The point made by Peter Brent in yesterday’s Crikey is well made. I can add some facts to what he’s written. A quick analysis of the available figures shows that though Obama clearly won the popular vote:

Obama — 65,431,955;

McCain — 57,434,084.

(A winning margin of approximately eight million votes — the largest since Bill Clinton beat Bob Dole in 1996)

Despite this heavy defeat, McCain — or a future Republican candidate — need only change the minds of about 450,000 Democrat (Obama) voters to “switch back” to the Republican brand at a future election (2012?) for the Republicans to win back the White House — even with approximately seven million less votes. (Assuming Missouri is eventually declared for McCain); the final Electoral College Vote has Obama (365) defeating McCain (173).

States needed to swap:

  • North Carolina (15 Electoral College Votes) — Obama won by 13,692. Republicans need 6,847 people to change their mind to win the state: Obama — 350; Republicans — 188.
  • Florida (27 Electoral College Votes) — Obama won by 204,577, Republicans need 102,289 mind-changers: Obama — 323; Republicans — 215.
  • Indiana (11 Electoral College Votes) — Obama won by 26,163, Republicans need 13,082 mind changers: Obama — 312; Republicans — 226.
  • Ohio (20 Electoral College Votes) — Obama won by 206,770, Republicans need 103,386 mind-changers: Obama — 292; Republicans — 246.
  • Virginia (13 Electoral College Votes) — Obama won by 155,165, Republicans need 77,583 mind-changers: Obama — 279; Republicans — 259.
  • Colorado (9 Electoral College Votes) — Obama won by 196,658, Republicans need 98,330 mind-changers: Obama — 270; Republicans — 268.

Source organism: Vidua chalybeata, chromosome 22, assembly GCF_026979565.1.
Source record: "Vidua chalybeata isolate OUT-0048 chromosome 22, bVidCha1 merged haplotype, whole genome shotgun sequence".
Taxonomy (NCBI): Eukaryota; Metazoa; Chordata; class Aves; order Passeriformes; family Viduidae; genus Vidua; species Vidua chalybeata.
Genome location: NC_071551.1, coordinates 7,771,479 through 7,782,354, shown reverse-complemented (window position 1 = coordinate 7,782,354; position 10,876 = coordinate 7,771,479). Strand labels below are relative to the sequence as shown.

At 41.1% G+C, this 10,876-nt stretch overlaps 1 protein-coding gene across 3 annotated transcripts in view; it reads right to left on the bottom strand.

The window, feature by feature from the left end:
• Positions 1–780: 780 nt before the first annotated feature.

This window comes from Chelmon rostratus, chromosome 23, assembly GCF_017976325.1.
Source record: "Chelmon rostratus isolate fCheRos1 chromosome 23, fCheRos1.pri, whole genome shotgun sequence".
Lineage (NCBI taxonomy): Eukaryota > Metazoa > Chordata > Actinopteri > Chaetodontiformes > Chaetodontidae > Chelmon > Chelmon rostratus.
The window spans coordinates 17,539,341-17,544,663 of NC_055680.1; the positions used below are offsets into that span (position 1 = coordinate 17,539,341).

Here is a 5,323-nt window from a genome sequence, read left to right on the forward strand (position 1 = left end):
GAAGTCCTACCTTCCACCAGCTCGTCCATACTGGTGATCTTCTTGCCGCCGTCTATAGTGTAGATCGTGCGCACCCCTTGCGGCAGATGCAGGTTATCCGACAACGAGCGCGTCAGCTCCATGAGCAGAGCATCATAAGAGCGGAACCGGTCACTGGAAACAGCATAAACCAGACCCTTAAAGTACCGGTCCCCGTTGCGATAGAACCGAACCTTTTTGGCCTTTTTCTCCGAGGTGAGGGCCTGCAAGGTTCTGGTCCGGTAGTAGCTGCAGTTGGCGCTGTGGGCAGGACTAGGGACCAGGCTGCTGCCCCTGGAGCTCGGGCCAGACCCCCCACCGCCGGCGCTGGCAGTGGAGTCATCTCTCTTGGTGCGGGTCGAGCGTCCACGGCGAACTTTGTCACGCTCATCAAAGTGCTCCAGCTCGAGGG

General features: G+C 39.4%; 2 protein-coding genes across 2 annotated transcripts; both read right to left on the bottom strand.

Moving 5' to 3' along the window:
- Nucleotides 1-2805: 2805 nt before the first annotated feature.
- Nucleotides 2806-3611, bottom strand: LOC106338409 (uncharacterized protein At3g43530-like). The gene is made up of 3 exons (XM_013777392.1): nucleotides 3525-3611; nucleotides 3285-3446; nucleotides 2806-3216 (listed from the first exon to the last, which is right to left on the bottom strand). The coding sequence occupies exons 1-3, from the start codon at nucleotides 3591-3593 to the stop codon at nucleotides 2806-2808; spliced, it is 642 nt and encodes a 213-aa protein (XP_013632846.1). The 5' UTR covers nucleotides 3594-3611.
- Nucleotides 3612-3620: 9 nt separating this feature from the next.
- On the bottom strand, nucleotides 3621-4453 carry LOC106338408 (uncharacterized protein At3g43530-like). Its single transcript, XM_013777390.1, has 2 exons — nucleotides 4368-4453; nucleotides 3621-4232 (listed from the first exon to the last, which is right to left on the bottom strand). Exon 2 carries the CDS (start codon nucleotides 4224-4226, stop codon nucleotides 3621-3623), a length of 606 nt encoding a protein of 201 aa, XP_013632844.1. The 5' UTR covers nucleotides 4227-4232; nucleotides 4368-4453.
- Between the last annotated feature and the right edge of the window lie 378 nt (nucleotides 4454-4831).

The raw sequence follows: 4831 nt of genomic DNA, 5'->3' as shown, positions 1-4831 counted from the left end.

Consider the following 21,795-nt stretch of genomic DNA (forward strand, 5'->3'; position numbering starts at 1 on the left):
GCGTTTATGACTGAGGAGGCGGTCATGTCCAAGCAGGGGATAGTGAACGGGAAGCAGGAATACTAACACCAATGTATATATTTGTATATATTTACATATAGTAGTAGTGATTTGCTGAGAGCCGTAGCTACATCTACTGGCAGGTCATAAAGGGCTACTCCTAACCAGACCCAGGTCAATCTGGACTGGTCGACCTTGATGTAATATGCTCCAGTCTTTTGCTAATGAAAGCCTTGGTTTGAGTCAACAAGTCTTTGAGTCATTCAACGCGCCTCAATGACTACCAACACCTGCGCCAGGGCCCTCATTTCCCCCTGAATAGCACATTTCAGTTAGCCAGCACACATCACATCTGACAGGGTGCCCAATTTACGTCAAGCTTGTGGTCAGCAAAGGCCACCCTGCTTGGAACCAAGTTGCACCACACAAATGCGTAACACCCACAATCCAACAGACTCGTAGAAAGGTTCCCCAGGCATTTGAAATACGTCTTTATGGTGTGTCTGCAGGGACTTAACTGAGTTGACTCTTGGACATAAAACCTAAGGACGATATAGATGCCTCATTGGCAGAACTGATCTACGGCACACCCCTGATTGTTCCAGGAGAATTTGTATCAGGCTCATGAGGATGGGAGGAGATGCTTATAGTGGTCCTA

• New Hampshire (4 Electoral College Votes) — Obama won by 67,654, Republicans need 33,828 mind-changers: Republicans — 272; Obama — 266.

This adds to 435,343 American voters. Given a total vote for either Obama or McCain of 122,866,039 at this election, this number (435,343) represents just 0.35% of major party voters at this election! A tiny swing. Who can guarantee that the enthusiasm for electing Obama that surrounded his campaign this year will be there in 2012? One must keep in mind that these are all states that elected President Bush to the White House.

Given the prevailing winds at Obama’s back during this campaign that are not going to be there in four years time, Obama can’t afford to rely on merely goodwill to get re-elected in four years time. Obama must be able to fulfil some of the promise his campaign has advocated. If the economic circumstances become chilly during the next four years, a competent Republican candidate has every chance of taking the fight up to Obama in 2012. Competent being the operative word.

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Peter Fray
Peter Fray
Editor-in-chief of Crikey
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